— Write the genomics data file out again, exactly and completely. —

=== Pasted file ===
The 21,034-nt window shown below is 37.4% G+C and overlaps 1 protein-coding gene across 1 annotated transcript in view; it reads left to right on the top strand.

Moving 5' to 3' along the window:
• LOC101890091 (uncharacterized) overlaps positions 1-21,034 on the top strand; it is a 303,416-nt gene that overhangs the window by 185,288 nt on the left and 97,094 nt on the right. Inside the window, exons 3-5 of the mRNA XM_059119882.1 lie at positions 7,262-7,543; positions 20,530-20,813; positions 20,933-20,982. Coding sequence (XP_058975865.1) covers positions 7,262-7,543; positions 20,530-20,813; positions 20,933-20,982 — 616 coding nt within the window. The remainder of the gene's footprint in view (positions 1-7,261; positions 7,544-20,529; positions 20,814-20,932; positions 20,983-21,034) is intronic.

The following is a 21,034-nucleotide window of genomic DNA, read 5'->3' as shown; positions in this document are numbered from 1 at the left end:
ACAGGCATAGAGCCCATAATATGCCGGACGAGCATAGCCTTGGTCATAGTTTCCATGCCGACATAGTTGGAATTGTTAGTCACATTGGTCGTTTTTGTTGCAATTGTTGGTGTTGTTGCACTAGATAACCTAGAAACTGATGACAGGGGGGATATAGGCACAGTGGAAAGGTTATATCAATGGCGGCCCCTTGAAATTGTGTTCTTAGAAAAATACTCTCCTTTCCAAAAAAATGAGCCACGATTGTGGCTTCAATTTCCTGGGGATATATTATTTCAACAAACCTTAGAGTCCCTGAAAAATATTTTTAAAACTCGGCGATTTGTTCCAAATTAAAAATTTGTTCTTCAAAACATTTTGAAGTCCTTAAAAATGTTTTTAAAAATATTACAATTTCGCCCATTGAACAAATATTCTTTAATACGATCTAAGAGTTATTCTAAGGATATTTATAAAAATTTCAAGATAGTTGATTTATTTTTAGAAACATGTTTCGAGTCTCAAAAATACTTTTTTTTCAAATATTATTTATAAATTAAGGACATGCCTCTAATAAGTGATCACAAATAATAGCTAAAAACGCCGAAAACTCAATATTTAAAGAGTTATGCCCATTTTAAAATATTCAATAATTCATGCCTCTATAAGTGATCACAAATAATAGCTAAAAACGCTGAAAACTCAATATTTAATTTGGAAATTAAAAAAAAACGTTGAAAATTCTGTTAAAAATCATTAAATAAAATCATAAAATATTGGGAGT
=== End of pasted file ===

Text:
The 21,034-nt window shown below is 37.4% G+C and overlaps 1 protein-coding gene across 1 annotated transcript in view; it reads left to right on the top strand.

Moving 5' to 3' along the window:
• LOC101890091 (uncharacterized) overlaps positions 1-21,034 on the top strand; it is a 303,416-nt gene that overhangs the window by 185,288 nt on the left and 97,094 nt on the right. Inside the window, exons 3-5 of the mRNA XM_059119882.1 lie at positions 7,262-7,543; positions 20,530-20,813; positions 20,933-20,982. Coding sequence (XP_058975865.1) covers positions 7,262-7,543; positions 20,530-20,813; positions 20,933-20,982 — 616 coding nt within the window. The remainder of the gene's footprint in view (positions 1-7,261; positions 7,544-20,529; positions 20,814-20,932; positions 20,983-21,034) is intronic.

The following is a 21,034-nucleotide window of genomic DNA, read 5'->3' as shown; positions in this document are numbered from 1 at the left end:
ACAGGCATAGAGCCCATAATATGCCGGACGAGCATAGCCTTGGTCATAGTTTCCATGCCGACATAGTTGGAATTGTTAGTCACATTGGTCGTTTTTGTTGCAATTGTTGGTGTTGTTGCACTAGATAACCTAGAAACTGATGACAGGGGGGATATAGGCACAGTGGAAAGGTTATATCAATGGCGGCCCCTTGAAATTGTGTTCTTAGAAAAATACTCTCCTTTCCAAAAAAATGAGCCACGATTGTGGCTTCAATTTCCTGGGGATATATTATTTCAACAAACCTTAGAGTCCCTGAAAAATATTTTTAAAACTCGGCGATTTGTTCCAAATTAAAAATTTGTTCTTCAAAACATTTTGAAGTCCTTAAAAATGTTTTTAAAAATATTACAATTTCGCCCATTGAACAAATATTCTTTAATACGATCTAAGAGTTATTCTAAGGATATTTATAAAAATTTCAAGATAGTTGATTTATTTTTAGAAACATGTTTCGAGTCTCAAAAATACTTTTTTTTCAAATATTATTTATAAATTAAGGACATGCCTCTAATAAGTGATCACAAATAATAGCTAAAAACGCCGAAAACTCAATATTTAAAGAGTTATGCCCATTTTAAAATATTCAATAATTCATGCCTCTATAAGTGATCACAAATAATAGCTAAAAACGCTGAAAACTCAATATTTAATTTGGAAATTAAAAAAAAACGTTGAAAATTCTGTTAAAAATCATTAAATAAAATCATAAAATATTGGGAGT